The Regulation aims to promote the disclosure of accurate financial terms to users of financial services, allowing them to make a knowledgeable choice between financial alternatives and financial institutions. This also includes insurance services and insurance companies.
The Regulation lays out the duties of financial institutions regarding the information that should be provided before, during and after the execution and delivery of any financial agreement. It includes a scheme that clearly explains and summarises all the conditions to be agreed.
Among the general principles of the Regulation for the Transparency of Financial Operations are: (i) clear, complete, timely and adequate information about the scope and consequences of the financial services to be rendered; (ii) freedom to select between financial services in an environment of free competition; (iii) information on any rejection to provide a financial service that the user has requested; (iv) timely and diligent attention to claims, demands or inquiries presented by users; (v) information on the status of any request or claim by the users: (vi) appropriate treatment towards the user in the filing of any claim or presentation of any request; and, (vii) protection of personal private data.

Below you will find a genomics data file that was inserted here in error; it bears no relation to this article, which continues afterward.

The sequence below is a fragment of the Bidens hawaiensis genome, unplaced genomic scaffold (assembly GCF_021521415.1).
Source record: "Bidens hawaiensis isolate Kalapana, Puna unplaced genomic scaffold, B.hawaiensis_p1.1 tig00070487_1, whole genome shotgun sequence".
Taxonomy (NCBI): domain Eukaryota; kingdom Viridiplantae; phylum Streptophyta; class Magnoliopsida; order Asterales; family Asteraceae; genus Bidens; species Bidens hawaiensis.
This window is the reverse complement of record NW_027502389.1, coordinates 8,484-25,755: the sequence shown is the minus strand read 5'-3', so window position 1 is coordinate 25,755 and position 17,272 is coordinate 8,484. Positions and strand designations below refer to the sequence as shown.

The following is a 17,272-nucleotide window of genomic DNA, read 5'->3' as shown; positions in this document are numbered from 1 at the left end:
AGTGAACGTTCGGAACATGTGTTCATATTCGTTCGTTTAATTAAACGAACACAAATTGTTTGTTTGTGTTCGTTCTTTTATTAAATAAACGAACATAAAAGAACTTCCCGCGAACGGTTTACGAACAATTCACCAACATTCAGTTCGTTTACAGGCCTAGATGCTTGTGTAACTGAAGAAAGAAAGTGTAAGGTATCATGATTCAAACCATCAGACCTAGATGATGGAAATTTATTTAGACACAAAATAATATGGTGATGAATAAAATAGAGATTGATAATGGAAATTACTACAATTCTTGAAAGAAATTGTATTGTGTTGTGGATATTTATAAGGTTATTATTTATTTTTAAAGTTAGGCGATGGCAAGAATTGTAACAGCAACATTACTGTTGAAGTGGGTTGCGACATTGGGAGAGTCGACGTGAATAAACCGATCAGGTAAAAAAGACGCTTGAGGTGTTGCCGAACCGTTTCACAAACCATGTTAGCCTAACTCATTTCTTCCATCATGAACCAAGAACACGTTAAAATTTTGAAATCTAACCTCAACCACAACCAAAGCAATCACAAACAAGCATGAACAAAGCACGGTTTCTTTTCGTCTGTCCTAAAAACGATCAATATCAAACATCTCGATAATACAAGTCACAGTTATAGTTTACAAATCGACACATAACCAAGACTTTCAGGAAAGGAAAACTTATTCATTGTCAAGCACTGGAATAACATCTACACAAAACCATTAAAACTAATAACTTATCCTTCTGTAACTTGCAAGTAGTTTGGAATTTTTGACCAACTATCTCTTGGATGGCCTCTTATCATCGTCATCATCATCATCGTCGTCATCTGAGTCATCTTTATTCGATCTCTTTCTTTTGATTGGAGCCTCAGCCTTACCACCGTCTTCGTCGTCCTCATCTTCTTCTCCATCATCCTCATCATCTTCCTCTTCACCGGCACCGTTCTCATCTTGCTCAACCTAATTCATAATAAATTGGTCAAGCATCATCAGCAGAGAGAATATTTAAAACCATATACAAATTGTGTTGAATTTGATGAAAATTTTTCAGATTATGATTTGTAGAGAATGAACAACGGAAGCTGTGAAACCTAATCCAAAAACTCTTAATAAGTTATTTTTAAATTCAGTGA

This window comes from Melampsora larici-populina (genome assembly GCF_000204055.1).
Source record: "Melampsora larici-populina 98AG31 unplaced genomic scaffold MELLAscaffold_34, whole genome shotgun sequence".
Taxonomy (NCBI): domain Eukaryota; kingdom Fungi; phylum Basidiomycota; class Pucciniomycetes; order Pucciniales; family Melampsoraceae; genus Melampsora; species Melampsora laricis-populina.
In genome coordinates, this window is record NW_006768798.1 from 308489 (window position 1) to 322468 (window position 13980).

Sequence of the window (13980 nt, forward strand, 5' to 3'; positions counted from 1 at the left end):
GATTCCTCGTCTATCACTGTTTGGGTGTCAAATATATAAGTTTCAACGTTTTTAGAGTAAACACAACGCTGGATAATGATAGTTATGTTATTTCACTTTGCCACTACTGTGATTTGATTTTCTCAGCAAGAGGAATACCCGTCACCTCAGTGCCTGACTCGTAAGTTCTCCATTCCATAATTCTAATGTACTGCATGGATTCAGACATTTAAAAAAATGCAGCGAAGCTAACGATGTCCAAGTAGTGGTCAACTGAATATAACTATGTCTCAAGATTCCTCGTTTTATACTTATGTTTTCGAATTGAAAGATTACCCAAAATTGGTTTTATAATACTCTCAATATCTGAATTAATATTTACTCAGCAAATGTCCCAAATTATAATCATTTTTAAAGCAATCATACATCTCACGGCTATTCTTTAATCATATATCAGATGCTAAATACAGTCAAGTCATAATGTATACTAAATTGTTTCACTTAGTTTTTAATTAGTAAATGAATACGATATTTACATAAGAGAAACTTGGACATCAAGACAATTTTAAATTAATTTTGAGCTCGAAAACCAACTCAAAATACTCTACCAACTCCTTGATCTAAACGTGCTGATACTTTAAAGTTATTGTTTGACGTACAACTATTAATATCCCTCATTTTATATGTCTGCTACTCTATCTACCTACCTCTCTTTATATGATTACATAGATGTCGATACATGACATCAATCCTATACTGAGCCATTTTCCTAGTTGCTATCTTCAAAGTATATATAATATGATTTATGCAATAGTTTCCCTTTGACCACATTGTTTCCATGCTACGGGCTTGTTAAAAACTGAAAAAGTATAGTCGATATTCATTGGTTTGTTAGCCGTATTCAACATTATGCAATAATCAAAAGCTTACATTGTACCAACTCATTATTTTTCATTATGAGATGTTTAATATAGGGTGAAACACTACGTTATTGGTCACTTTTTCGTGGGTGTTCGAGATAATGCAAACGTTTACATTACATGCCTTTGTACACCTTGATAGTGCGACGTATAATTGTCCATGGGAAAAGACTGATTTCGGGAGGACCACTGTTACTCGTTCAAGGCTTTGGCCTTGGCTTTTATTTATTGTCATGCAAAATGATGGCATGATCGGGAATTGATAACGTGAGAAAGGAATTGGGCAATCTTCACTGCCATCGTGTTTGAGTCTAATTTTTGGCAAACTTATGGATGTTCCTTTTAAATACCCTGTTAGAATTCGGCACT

The transparency of financial services refers in particular to the disclosure of the application and modification of interest rates, fees, expenses and any other charges related to any operation in which users are involved. Any modification of such terms should be notified to the user of the financial services before their application is submitted.
The board of directors of every financial institution is responsible for authorising and approving general policies that facilitate an adequate system for client services under the Regulation for the Transparency of Financial Operations. The general manager is in charge of developing and implementing the policies stated by the board of directors.
Contracts of adhesion that evidence transactions with financial institutions may not contain abusive clauses which clearly represent an advantage to the service provider. Among its definitions, the law defines abusive clauses as: (i) those that allow financial institutions to vary the interest rate, fees, expenses or other charges without prior notification to users; (ii) those that allow financial institutions to vary interest rates without complying with the procedures established by law; and, (iii) those that allow financial institutions to charge interest rates, fees and expenses that are not regulated by law.
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